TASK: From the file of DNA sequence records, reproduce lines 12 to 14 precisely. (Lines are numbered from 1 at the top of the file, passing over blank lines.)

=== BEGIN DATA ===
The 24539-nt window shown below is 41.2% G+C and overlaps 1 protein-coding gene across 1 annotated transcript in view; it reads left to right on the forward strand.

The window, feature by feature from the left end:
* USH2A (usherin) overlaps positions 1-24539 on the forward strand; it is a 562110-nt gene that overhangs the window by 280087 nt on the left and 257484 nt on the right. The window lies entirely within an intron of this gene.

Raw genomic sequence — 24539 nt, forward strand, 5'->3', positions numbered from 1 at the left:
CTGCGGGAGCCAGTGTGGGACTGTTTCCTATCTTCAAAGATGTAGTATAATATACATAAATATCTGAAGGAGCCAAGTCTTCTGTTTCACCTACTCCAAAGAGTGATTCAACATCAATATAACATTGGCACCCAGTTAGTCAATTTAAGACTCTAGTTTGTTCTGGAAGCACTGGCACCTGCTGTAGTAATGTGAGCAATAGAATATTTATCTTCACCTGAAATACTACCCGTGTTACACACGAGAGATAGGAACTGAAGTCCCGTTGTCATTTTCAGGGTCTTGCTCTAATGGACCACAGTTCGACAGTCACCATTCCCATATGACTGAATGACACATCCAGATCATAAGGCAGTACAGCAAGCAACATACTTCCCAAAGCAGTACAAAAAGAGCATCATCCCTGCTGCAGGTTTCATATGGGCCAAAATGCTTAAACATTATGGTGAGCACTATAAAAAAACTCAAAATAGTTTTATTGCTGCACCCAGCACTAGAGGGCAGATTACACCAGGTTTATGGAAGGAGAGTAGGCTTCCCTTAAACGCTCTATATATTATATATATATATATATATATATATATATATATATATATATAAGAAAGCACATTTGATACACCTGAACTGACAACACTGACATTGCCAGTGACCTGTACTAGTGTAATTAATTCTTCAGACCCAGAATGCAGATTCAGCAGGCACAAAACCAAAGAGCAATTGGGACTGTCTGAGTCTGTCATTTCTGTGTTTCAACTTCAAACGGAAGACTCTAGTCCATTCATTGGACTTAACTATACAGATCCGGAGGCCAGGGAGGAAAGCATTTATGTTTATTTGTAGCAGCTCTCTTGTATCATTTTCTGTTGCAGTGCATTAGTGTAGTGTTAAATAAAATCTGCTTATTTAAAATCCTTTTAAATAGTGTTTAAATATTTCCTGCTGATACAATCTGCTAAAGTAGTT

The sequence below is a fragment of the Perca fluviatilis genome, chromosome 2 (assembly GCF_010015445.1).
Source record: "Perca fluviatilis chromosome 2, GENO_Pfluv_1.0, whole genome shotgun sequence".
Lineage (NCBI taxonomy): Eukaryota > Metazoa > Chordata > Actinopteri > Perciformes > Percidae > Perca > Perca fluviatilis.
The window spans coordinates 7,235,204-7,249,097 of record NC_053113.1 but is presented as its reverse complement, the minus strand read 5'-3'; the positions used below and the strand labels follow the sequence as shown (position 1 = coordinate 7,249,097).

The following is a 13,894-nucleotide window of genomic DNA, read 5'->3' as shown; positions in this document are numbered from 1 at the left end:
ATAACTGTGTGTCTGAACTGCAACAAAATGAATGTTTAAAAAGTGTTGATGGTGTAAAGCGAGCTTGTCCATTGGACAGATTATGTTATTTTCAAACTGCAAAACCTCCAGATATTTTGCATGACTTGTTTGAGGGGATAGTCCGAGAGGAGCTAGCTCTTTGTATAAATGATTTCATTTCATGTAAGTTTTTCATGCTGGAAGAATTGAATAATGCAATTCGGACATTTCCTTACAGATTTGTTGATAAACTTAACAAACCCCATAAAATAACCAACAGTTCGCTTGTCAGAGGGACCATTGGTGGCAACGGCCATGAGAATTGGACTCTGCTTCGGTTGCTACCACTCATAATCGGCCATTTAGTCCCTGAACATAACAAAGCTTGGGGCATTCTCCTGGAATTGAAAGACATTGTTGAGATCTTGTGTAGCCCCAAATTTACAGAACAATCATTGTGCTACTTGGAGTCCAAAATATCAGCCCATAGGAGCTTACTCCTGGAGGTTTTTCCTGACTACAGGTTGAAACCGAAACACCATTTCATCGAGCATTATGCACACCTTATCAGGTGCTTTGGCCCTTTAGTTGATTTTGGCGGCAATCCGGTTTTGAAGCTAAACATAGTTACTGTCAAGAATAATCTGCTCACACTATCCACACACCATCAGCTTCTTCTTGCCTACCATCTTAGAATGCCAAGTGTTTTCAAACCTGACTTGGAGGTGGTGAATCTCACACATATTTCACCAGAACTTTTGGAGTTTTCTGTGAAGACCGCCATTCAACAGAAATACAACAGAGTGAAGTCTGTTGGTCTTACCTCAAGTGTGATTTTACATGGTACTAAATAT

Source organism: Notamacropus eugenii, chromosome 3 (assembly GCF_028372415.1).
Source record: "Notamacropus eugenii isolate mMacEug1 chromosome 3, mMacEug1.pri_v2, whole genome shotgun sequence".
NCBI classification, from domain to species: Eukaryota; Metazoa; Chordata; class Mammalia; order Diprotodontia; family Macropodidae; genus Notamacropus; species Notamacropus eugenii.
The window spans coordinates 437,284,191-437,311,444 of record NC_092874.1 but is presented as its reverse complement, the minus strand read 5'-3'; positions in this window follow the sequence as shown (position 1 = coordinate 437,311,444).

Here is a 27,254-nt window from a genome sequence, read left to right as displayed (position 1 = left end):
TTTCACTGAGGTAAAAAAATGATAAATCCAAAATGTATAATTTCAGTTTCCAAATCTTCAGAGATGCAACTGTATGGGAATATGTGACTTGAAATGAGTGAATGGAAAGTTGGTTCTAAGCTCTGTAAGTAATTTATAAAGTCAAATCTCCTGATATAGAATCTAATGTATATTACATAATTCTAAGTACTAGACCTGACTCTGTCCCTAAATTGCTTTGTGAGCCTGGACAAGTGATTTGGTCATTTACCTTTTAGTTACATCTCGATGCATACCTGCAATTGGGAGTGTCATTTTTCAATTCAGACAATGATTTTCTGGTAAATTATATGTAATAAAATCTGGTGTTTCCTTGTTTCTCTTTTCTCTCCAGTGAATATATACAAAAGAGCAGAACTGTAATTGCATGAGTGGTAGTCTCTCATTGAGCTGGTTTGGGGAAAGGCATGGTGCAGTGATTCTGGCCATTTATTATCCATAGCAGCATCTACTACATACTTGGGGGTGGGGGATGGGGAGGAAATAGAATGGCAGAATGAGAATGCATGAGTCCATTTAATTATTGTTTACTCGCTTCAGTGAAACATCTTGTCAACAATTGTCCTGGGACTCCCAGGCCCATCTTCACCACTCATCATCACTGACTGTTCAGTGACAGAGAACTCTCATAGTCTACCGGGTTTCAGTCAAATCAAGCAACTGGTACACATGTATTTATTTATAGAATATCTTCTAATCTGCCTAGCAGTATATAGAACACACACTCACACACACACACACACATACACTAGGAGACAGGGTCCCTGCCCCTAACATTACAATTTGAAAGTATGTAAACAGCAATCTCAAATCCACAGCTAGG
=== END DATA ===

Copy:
Source organism: Notamacropus eugenii, chromosome 3 (assembly GCF_028372415.1).
Source record: "Notamacropus eugenii isolate mMacEug1 chromosome 3, mMacEug1.pri_v2, whole genome shotgun sequence".
NCBI classification, from domain to species: Eukaryota; Metazoa; Chordata; class Mammalia; order Diprotodontia; family Macropodidae; genus Notamacropus; species Notamacropus eugenii.